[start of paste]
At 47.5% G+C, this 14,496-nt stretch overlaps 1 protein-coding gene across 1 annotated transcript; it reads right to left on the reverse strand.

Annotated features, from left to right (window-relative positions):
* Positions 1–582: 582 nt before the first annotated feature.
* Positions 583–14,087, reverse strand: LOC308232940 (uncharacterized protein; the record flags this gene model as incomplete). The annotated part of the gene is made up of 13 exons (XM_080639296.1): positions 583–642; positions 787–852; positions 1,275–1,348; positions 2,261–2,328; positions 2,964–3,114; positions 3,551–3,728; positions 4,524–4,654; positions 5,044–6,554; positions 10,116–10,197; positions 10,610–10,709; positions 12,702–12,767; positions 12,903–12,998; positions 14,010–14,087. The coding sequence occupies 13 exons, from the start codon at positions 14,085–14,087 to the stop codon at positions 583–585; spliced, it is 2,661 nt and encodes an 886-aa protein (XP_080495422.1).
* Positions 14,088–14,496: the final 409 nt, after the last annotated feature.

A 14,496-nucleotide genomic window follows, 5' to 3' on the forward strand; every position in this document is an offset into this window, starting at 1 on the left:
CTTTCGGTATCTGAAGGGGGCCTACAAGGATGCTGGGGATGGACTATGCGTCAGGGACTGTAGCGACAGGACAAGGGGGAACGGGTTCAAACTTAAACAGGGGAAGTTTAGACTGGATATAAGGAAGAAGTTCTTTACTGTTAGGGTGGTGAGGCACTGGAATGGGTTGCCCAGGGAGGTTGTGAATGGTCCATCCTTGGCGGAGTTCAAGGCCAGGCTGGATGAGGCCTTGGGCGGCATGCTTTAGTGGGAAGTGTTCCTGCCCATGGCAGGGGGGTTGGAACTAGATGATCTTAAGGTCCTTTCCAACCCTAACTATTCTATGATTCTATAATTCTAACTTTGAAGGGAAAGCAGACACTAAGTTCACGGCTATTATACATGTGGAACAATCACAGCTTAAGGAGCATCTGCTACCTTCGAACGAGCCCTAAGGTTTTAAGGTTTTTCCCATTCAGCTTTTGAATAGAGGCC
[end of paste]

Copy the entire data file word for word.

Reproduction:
At 47.5% G+C, this 14,496-nt stretch overlaps 1 protein-coding gene across 1 annotated transcript; it reads right to left on the reverse strand.

Annotated features, from left to right (window-relative positions):
* Positions 1–582: 582 nt before the first annotated feature.
* Positions 583–14,087, reverse strand: LOC308232940 (uncharacterized protein; the record flags this gene model as incomplete). The annotated part of the gene is made up of 13 exons (XM_080639296.1): positions 583–642; positions 787–852; positions 1,275–1,348; positions 2,261–2,328; positions 2,964–3,114; positions 3,551–3,728; positions 4,524–4,654; positions 5,044–6,554; positions 10,116–10,197; positions 10,610–10,709; positions 12,702–12,767; positions 12,903–12,998; positions 14,010–14,087. The coding sequence occupies 13 exons, from the start codon at positions 14,085–14,087 to the stop codon at positions 583–585; spliced, it is 2,661 nt and encodes an 886-aa protein (XP_080495422.1).
* Positions 14,088–14,496: the final 409 nt, after the last annotated feature.

A 14,496-nucleotide genomic window follows, 5' to 3' on the forward strand; every position in this document is an offset into this window, starting at 1 on the left:
CTTTCGGTATCTGAAGGGGGCCTACAAGGATGCTGGGGATGGACTATGCGTCAGGGACTGTAGCGACAGGACAAGGGGGAACGGGTTCAAACTTAAACAGGGGAAGTTTAGACTGGATATAAGGAAGAAGTTCTTTACTGTTAGGGTGGTGAGGCACTGGAATGGGTTGCCCAGGGAGGTTGTGAATGGTCCATCCTTGGCGGAGTTCAAGGCCAGGCTGGATGAGGCCTTGGGCGGCATGCTTTAGTGGGAAGTGTTCCTGCCCATGGCAGGGGGGTTGGAACTAGATGATCTTAAGGTCCTTTCCAACCCTAACTATTCTATGATTCTATAATTCTAACTTTGAAGGGAAAGCAGACACTAAGTTCACGGCTATTATACATGTGGAACAATCACAGCTTAAGGAGCATCTGCTACCTTCGAACGAGCCCTAAGGTTTTAAGGTTTTTCCCATTCAGCTTTTGAATAGAGGCC